• Melinda Sohval says:

      I am long past the mother of middle school kids, but I love your courage and message, you go girl!

    • Stacey says:

      Oh Kristen… I really am thinking and scheming and planning. There has to be something we can do, right? I feel so lucky to have a very high quality children’s bookstore in a neighboring town and the time to invest is researching great literature for our girls. My goal is to try to find a way to get the good books out and visible and easy to find for those who don’t have the time and experience that I have. Really thinking hard on this one… Let me know if you have any ideas!!!

  2. Oh that’s frustrating! I adored books growing up, still do – that’s never going to change. Am so grateful my girls (4.5 and 2.5 years) love reading / sharing books too, and I really hope this will continue. I’m sure book selection will have a lot to do with them continuing to read, and being inspired by the written word too. Great post Stacey xx

  3. Sandy Sullivan says:

    I didn’t see you there but I hope you went to the Julie Andrews and Emma Hamilton book event. They seemed so knowledgable about children literature and have many resources to devote to the cause. As I was watching their open discussion on stage, I was thinking “Stacey Loscalzo would have been the perfect moderator!” So I’m sensing a return to your original calling? 🙂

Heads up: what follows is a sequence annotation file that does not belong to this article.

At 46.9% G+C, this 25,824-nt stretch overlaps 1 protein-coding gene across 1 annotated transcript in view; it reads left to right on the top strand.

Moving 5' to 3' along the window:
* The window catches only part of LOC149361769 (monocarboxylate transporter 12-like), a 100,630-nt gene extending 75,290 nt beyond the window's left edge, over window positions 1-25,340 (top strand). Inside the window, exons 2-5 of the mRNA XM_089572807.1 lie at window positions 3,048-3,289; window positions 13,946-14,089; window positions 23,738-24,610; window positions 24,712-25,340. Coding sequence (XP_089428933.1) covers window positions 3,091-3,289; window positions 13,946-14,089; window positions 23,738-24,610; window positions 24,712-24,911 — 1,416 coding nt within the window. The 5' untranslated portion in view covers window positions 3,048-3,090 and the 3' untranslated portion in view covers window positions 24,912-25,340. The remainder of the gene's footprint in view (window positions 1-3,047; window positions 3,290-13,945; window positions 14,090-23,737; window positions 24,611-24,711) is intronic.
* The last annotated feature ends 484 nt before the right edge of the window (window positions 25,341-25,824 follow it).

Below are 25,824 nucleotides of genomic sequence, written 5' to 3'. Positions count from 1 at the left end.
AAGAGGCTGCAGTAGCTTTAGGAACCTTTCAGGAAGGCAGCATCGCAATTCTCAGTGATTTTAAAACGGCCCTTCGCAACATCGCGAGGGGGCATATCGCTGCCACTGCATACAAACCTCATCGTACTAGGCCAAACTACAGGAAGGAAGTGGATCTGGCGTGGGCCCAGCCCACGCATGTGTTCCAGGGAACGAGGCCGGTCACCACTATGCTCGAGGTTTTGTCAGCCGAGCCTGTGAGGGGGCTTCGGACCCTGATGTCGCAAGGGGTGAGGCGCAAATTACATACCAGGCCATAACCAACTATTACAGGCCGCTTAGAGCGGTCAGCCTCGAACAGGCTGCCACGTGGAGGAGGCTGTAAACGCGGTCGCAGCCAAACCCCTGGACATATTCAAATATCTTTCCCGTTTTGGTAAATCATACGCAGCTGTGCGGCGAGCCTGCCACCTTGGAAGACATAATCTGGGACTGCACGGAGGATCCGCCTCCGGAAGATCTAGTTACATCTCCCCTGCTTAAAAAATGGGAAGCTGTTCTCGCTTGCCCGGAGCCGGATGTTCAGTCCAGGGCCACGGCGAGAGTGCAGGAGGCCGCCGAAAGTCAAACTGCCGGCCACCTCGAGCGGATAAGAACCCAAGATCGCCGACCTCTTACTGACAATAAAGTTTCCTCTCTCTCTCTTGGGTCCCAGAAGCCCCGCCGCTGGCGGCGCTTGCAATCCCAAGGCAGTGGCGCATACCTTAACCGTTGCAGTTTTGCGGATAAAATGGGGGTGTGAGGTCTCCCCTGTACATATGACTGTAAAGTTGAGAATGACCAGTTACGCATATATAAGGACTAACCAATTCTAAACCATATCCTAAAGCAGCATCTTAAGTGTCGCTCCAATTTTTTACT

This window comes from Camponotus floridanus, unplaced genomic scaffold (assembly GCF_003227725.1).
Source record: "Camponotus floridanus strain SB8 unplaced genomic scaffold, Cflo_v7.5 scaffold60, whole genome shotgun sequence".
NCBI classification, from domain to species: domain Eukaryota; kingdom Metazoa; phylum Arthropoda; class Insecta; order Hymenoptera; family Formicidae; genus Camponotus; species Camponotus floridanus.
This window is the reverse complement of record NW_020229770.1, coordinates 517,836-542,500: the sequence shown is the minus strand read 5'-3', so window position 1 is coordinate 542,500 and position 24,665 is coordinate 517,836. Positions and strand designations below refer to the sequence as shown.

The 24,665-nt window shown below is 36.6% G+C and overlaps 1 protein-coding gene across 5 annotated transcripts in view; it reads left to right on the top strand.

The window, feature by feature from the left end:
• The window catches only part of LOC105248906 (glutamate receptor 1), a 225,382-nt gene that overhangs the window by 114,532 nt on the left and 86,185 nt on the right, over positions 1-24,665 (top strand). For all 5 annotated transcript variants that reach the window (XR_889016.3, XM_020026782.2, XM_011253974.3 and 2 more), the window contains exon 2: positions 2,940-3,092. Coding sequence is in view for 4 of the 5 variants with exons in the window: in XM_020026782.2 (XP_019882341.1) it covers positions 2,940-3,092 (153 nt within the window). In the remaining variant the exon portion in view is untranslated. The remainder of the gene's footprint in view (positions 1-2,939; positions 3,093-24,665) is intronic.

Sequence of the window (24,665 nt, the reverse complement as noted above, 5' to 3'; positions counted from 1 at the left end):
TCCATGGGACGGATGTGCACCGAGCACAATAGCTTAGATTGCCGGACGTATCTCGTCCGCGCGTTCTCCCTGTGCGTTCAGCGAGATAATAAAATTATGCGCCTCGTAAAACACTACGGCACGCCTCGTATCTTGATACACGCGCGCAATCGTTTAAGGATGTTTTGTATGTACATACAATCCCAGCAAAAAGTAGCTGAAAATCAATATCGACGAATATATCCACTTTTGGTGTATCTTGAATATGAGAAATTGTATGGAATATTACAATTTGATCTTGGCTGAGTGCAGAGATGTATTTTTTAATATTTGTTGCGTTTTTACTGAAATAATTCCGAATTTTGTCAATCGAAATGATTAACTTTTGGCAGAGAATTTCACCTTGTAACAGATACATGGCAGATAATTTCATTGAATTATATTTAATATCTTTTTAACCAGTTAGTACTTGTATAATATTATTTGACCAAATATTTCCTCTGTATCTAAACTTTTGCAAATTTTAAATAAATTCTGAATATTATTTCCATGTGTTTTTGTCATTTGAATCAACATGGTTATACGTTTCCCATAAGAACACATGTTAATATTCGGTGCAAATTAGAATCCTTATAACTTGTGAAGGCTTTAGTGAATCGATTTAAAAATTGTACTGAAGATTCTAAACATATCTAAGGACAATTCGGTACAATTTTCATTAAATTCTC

• Stacey says:

      Sandy- I’m sad to say, I wasn’t there. Not sure I knew if was open to the public? Wish I had been there- it sounds amazing! Hope you are well- it’s been too long since I’ve seen you!

  4. I’m having the same problem with finding chapter books for my 6 year old. It seems like the really good stuff is hidden behind all the promotional content…my background in libraries means I know how to find that good stuff, but not everyone does 🙁 I’ll rally with you when you decide what to do!

  5. Nina says:

    Right there with you!